She's spent the last month at home with my dad, but she was no longer getting any treatment for either the cancer she had, or the bacterial infection in her lungs that she has been fighting for several years now. They sent her home with in-home hospice care, which is never a fun word, and couldn't treat her for her ailments because she was just too weak to handle them. The Friday before Christmas was the day they made the decision to stop the treatments. That was the day I went to the hospital thinking it was the last time I'd see her. Luckily it wasn't, but I'd obviously like more time. Much more.
But, the thing is, she was in a lot of pain in the end. She was getting a ton of pain meds and that is not fun for anyone. Now she is pain-free. That is the blessing.
Now, Mary was technically my step-mom, but my dad and her had been married 41 years. I'm 42, so it's not like I know anything different. Basically, it was like I had two moms. I never lived with my dad and Mary, but I'd say she was as close to a biological mother as you could get, without the actual biology.
She taught me a lot of things over the years. She taught how to appreciate antiques (she had a ton of old stuff), she taught me latch-hooking when it was all the craze, she taught me that plants should not die when they are in your possession. I need to work on that last one.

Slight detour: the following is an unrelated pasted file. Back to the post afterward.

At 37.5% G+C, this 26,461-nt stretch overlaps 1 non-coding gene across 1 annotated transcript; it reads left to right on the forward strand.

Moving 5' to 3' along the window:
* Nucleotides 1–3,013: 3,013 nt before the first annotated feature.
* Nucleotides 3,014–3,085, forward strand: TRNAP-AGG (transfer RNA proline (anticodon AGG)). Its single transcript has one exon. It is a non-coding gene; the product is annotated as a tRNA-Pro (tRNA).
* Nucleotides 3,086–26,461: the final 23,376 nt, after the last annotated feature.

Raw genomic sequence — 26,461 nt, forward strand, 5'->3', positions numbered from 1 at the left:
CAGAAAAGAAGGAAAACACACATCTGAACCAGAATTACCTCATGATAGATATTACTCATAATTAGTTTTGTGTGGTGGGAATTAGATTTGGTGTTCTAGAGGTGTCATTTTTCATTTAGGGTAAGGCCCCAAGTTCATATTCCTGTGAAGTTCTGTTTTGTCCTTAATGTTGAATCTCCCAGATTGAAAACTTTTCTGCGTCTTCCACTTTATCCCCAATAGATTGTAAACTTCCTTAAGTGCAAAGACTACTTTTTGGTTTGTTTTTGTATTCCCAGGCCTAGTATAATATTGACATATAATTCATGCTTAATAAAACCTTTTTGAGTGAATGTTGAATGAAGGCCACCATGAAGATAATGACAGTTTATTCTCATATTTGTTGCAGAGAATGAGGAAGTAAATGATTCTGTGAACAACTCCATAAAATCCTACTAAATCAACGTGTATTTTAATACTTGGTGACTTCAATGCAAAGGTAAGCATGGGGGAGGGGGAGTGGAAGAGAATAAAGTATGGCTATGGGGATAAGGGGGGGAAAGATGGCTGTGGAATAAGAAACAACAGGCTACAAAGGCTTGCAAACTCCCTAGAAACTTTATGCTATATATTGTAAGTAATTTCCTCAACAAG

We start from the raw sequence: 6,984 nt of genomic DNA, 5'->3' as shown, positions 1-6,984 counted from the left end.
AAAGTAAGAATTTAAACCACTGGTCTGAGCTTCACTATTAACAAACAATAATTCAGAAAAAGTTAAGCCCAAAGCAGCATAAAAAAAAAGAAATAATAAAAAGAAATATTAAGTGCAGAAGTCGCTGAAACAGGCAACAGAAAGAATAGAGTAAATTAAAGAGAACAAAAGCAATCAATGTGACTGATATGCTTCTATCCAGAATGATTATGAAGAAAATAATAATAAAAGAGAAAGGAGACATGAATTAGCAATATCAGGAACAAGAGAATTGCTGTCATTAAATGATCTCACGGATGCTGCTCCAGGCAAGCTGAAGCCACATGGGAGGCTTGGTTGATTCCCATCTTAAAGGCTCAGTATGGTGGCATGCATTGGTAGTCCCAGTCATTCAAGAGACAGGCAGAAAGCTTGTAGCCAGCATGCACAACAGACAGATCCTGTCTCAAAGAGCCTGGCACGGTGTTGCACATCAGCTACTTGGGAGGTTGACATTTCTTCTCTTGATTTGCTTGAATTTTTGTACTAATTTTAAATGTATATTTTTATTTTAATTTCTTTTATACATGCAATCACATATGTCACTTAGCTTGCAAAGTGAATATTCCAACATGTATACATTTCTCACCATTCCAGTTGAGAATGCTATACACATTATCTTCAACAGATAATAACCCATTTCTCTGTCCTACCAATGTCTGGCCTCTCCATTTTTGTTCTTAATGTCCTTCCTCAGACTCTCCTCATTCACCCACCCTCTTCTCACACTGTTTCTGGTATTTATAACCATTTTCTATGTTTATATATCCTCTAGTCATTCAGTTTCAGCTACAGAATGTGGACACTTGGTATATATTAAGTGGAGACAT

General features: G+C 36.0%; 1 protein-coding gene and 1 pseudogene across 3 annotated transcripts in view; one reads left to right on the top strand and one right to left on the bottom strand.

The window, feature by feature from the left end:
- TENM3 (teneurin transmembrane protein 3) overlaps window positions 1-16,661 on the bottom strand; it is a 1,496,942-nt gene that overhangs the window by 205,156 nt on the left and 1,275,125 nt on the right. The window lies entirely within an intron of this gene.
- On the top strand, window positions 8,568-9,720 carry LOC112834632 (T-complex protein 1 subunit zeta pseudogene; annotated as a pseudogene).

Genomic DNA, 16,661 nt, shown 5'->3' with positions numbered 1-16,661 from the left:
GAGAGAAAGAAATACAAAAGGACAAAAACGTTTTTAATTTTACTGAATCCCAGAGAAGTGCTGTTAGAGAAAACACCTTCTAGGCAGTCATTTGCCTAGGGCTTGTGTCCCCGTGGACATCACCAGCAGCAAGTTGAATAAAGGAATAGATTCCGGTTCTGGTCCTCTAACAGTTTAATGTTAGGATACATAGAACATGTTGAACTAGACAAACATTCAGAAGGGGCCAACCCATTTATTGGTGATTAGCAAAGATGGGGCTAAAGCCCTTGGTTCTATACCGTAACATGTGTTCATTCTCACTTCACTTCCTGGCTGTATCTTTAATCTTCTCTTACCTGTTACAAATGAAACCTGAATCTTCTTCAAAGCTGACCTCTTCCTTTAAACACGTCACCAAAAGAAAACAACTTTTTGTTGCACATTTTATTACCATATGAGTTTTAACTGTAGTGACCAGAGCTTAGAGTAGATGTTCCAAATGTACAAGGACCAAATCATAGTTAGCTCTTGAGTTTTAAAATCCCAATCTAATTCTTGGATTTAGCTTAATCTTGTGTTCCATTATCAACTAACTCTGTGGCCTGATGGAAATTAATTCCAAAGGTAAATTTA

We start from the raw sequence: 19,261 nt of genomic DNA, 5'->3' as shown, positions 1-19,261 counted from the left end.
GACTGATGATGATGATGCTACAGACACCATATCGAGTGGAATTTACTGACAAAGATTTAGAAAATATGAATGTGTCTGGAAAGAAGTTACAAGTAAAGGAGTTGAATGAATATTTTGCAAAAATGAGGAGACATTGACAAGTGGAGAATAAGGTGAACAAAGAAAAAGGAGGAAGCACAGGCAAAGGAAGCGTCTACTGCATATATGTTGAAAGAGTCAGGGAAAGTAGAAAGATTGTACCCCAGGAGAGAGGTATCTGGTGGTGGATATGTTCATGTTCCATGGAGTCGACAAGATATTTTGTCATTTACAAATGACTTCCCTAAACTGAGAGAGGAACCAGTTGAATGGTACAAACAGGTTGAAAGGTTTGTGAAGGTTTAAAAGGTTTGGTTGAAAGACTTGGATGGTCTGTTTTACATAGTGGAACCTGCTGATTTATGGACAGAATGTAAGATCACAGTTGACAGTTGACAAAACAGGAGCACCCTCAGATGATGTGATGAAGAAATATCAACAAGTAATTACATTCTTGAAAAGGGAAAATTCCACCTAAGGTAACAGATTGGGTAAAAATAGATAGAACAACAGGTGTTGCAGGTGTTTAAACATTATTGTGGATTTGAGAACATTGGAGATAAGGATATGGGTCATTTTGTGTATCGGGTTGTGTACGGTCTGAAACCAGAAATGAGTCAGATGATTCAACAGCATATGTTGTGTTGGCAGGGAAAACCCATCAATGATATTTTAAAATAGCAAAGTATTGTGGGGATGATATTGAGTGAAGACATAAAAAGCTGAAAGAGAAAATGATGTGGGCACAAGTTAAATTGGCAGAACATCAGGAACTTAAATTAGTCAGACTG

One funny memory. I was maybe 9 or 10 years-old and we were on vacation in Wisconsin. We rented a house, we needed it when all the kids were together, and I was the last one eating breakfast. She asked if I wanted another piece of French toast and I said, "Nah." But I guess she thought I said "yeah" and gave me another one. The problem was I was stuffed and couldn't possible eat another bite. She came back and said I better eat it since I asked for it. I didn't want to say she hear me wrong so I wrapped it in a paper napkin and went into the bedroom and threw it away. Being a smart kid, I didn't just toss it in the trash, I put it under the bag that was in the small can, thus concealing it. Really all I did was have her find it later. At least I assume. She never said anything, but there is no way she didn't find it. So I guess she also taught me to not waste food and that parents are smarter than kids.
My big worry now is my dad. He's going to be alone for the first time ever. Yes, he's been divorced, but I don't think there was a long gap and this is much different. The good thing is he has seven kids and many grandkids to keep him busy. That is our job now, to look out for him and try to fill the whole left by Mary's passing. Keeping him busy will help me, too. At least I hope so, because when I'm not doing anything that's when I remember she is gone. It's going to take a while to get used to that.
Here's a picture of Mary with my brother and I from 1981. I think we were in Florida. Pardon the crappy scan quality.
Okay, I have to try and get some sleep. I'll probably have more to say after this is all over, but this is going to be an exhausting week.